In all the madness that unfolded on Monday, April 15 in Boston, the phrase “Close To Home continued to come to mind. It returned to my vernacular in two very different but connected ways.
First on Monday, given Stonehill’s proximity to Boston, it felt like I was just that close to being in a dangerous place. I live on the cusp of it. However, still close enough to cause concern from friends and family thinking of me and wondering if I had been in Boston at the time.
And that is where a good portion of my friends were. Whether as runners or spectators, they were there and vulnerable to what was going on. It was a scramble to gather information on their whereabouts and their safety. I am grateful to say everyone I knew at the marathon was safe.
But it goes beyond the marathon. In many ways, Boston acts as an extension of Stonehill’s classroom. Many of my senior friends are participating in internships this final semester and a healthy portion of them are going into Boston for those internships. On Monday, they too became points of concern.
Because of this extracurricular connection, there is an extensive network of Stonehill alumni who now call Boston home. They transformed internships into jobs. They found success and are now trying to make lives for themselves. Who knew that they would have to deal with such terror in their new lives?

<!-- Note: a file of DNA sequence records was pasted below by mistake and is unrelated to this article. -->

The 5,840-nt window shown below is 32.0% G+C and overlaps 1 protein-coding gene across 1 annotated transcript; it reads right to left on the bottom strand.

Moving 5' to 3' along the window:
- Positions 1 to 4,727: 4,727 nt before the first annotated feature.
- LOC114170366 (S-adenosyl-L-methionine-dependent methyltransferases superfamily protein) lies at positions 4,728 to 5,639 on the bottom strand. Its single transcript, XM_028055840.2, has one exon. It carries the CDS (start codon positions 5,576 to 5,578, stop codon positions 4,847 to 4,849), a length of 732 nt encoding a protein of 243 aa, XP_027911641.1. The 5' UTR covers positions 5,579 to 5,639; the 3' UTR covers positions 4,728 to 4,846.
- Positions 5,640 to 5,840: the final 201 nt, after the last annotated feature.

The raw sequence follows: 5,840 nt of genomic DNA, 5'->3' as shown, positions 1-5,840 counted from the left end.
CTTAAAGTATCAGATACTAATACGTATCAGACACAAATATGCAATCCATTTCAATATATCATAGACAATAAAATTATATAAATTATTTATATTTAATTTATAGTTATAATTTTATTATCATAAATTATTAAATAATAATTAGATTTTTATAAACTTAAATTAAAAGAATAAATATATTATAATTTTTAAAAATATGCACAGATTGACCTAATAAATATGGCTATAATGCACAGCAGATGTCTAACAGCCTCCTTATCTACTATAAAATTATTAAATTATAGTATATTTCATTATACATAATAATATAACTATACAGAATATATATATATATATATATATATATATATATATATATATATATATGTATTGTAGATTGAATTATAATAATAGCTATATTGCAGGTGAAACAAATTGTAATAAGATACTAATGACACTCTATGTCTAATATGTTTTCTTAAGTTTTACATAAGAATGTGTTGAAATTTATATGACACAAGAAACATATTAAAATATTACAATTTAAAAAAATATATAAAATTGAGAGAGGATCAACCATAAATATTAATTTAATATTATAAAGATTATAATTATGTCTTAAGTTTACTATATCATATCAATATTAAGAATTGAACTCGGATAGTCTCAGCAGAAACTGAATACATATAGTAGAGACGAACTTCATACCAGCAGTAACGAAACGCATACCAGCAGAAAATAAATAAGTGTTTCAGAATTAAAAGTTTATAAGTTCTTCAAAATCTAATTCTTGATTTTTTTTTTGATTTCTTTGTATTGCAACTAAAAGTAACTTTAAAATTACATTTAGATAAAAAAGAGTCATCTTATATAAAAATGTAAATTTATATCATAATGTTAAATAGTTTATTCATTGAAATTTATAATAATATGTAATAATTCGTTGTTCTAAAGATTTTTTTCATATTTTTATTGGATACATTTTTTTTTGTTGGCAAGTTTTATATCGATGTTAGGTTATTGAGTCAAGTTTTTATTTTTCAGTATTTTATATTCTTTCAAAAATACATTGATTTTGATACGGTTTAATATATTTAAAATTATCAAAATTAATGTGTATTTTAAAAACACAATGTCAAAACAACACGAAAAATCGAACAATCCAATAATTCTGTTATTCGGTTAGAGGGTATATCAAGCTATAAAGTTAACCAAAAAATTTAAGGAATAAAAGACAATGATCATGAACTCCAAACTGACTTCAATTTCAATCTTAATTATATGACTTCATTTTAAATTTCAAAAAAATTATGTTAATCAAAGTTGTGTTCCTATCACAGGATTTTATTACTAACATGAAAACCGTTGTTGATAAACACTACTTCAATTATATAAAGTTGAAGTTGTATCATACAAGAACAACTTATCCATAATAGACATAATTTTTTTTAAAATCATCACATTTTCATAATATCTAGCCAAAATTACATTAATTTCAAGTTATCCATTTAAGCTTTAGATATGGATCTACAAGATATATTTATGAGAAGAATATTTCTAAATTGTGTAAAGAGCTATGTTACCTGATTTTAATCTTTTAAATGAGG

Back at Stonehill on Monday afternoon and following my own internship on campus, I gathered with others in the common room of our townhouse style dorm to watch the news. We slid back into our chairs in horror at the terror unfolding before us. We had our laptops out, checking all the websites we could. Some folks received calls from their parents and loved ones. Almost everyone wanted to check in on their families.
In those moments, it felt like we were a family. And that is where my phrase comes back to me. All of us there were as close to a home as I could be in a time of crisis. If I were not to be with either my parents, my best and closest friends had to do. In fact, they function just as well and we existed in a different relationship that I would have with my parents. We were a web of support and concern flowing from all points. There was no start point like there would be with parents. It was something that just formed naturally. It was a beautiful thing.
Nicholas Howard is a senior at Stonehill College.